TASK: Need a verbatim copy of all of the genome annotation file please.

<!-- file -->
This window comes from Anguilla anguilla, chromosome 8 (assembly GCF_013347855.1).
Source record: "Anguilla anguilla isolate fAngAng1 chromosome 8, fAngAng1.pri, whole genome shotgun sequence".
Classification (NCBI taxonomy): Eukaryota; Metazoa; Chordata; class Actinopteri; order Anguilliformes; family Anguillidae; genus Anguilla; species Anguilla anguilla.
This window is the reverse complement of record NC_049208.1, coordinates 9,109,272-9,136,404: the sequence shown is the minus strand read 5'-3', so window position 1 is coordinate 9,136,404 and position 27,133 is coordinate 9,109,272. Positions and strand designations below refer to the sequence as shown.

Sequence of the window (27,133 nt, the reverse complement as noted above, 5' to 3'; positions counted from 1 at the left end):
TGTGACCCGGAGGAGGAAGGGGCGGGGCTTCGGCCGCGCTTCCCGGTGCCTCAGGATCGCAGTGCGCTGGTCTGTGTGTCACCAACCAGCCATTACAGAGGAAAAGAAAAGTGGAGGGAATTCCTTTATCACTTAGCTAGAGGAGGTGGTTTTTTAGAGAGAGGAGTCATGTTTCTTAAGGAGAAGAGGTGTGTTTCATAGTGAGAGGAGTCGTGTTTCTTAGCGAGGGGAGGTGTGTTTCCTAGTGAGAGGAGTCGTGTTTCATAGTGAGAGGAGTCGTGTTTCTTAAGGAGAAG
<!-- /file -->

This window comes from Anguilla anguilla, chromosome 8 (assembly GCF_013347855.1).
Source record: "Anguilla anguilla isolate fAngAng1 chromosome 8, fAngAng1.pri, whole genome shotgun sequence".
Classification (NCBI taxonomy): Eukaryota; Metazoa; Chordata; class Actinopteri; order Anguilliformes; family Anguillidae; genus Anguilla; species Anguilla anguilla.
This window is the reverse complement of record NC_049208.1, coordinates 9,109,272-9,136,404: the sequence shown is the minus strand read 5'-3', so window position 1 is coordinate 9,136,404 and position 27,133 is coordinate 9,109,272. Positions and strand designations below refer to the sequence as shown.

Sequence of the window (27,133 nt, the reverse complement as noted above, 5' to 3'; positions counted from 1 at the left end):
TGTGACCCGGAGGAGGAAGGGGCGGGGCTTCGGCCGCGCTTCCCGGTGCCTCAGGATCGCAGTGCGCTGGTCTGTGTGTCACCAACCAGCCATTACAGAGGAAAAGAAAAGTGGAGGGAATTCCTTTATCACTTAGCTAGAGGAGGTGGTTTTTTAGAGAGAGGAGTCATGTTTCTTAAGGAGAAGAGGTGTGTTTCATAGTGAGAGGAGTCGTGTTTCTTAGCGAGGGGAGGTGTGTTTCCTAGTGAGAGGAGTCGTGTTTCATAGTGAGAGGAGTCGTGTTTCTTAAGGAGAAG